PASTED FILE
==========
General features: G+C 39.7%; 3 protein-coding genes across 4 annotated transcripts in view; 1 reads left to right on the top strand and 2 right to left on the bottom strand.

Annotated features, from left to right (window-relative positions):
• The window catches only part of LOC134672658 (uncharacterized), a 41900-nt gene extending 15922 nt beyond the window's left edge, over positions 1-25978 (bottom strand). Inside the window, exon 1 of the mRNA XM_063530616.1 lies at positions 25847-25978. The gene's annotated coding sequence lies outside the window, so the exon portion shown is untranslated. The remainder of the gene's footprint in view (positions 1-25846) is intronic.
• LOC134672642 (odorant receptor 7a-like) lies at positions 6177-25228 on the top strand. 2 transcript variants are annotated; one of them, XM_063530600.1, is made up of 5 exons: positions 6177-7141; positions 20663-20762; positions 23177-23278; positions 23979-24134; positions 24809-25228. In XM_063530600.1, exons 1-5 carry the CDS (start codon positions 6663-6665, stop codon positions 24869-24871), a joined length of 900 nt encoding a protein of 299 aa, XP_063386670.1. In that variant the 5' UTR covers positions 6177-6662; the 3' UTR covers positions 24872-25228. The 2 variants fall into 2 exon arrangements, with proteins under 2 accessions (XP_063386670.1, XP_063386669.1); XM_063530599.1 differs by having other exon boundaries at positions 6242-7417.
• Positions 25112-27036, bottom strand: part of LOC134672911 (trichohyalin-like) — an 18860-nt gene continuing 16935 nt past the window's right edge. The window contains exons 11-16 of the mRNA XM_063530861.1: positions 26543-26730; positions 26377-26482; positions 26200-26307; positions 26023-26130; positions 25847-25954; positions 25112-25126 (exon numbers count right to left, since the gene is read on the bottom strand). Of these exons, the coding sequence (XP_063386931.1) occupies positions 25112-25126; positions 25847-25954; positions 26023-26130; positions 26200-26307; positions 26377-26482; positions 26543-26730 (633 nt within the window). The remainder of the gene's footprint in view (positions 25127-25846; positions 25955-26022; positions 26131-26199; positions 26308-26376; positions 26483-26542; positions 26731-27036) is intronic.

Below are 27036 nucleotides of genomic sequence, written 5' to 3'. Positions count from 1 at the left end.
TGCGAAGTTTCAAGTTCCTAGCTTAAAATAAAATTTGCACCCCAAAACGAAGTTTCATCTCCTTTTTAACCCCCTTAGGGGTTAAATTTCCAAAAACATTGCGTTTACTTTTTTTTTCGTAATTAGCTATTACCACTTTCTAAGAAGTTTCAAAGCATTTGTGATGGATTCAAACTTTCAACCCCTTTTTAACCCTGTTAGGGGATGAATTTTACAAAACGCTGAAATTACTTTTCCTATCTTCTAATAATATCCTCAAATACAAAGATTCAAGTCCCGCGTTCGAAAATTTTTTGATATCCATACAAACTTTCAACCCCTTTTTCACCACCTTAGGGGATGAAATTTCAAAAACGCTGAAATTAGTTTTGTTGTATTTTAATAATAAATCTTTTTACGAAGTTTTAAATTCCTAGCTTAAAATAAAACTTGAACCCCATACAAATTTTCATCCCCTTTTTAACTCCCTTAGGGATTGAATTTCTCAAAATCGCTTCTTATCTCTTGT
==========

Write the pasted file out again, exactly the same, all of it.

General features: G+C 39.7%; 3 protein-coding genes across 4 annotated transcripts in view; 1 reads left to right on the top strand and 2 right to left on the bottom strand.

Annotated features, from left to right (window-relative positions):
• The window catches only part of LOC134672658 (uncharacterized), a 41900-nt gene extending 15922 nt beyond the window's left edge, over positions 1-25978 (bottom strand). Inside the window, exon 1 of the mRNA XM_063530616.1 lies at positions 25847-25978. The gene's annotated coding sequence lies outside the window, so the exon portion shown is untranslated. The remainder of the gene's footprint in view (positions 1-25846) is intronic.
• LOC134672642 (odorant receptor 7a-like) lies at positions 6177-25228 on the top strand. 2 transcript variants are annotated; one of them, XM_063530600.1, is made up of 5 exons: positions 6177-7141; positions 20663-20762; positions 23177-23278; positions 23979-24134; positions 24809-25228. In XM_063530600.1, exons 1-5 carry the CDS (start codon positions 6663-6665, stop codon positions 24869-24871), a joined length of 900 nt encoding a protein of 299 aa, XP_063386670.1. In that variant the 5' UTR covers positions 6177-6662; the 3' UTR covers positions 24872-25228. The 2 variants fall into 2 exon arrangements, with proteins under 2 accessions (XP_063386670.1, XP_063386669.1); XM_063530599.1 differs by having other exon boundaries at positions 6242-7417.
• Positions 25112-27036, bottom strand: part of LOC134672911 (trichohyalin-like) — an 18860-nt gene continuing 16935 nt past the window's right edge. The window contains exons 11-16 of the mRNA XM_063530861.1: positions 26543-26730; positions 26377-26482; positions 26200-26307; positions 26023-26130; positions 25847-25954; positions 25112-25126 (exon numbers count right to left, since the gene is read on the bottom strand). Of these exons, the coding sequence (XP_063386931.1) occupies positions 25112-25126; positions 25847-25954; positions 26023-26130; positions 26200-26307; positions 26377-26482; positions 26543-26730 (633 nt within the window). The remainder of the gene's footprint in view (positions 25127-25846; positions 25955-26022; positions 26131-26199; positions 26308-26376; positions 26483-26542; positions 26731-27036) is intronic.

Below are 27036 nucleotides of genomic sequence, written 5' to 3'. Positions count from 1 at the left end.
TGCGAAGTTTCAAGTTCCTAGCTTAAAATAAAATTTGCACCCCAAAACGAAGTTTCATCTCCTTTTTAACCCCCTTAGGGGTTAAATTTCCAAAAACATTGCGTTTACTTTTTTTTTCGTAATTAGCTATTACCACTTTCTAAGAAGTTTCAAAGCATTTGTGATGGATTCAAACTTTCAACCCCTTTTTAACCCTGTTAGGGGATGAATTTTACAAAACGCTGAAATTACTTTTCCTATCTTCTAATAATATCCTCAAATACAAAGATTCAAGTCCCGCGTTCGAAAATTTTTTGATATCCATACAAACTTTCAACCCCTTTTTCACCACCTTAGGGGATGAAATTTCAAAAACGCTGAAATTAGTTTTGTTGTATTTTAATAATAAATCTTTTTACGAAGTTTTAAATTCCTAGCTTAAAATAAAACTTGAACCCCATACAAATTTTCATCCCCTTTTTAACTCCCTTAGGGATTGAATTTCTCAAAATCGCTTCTTATCTCTTGT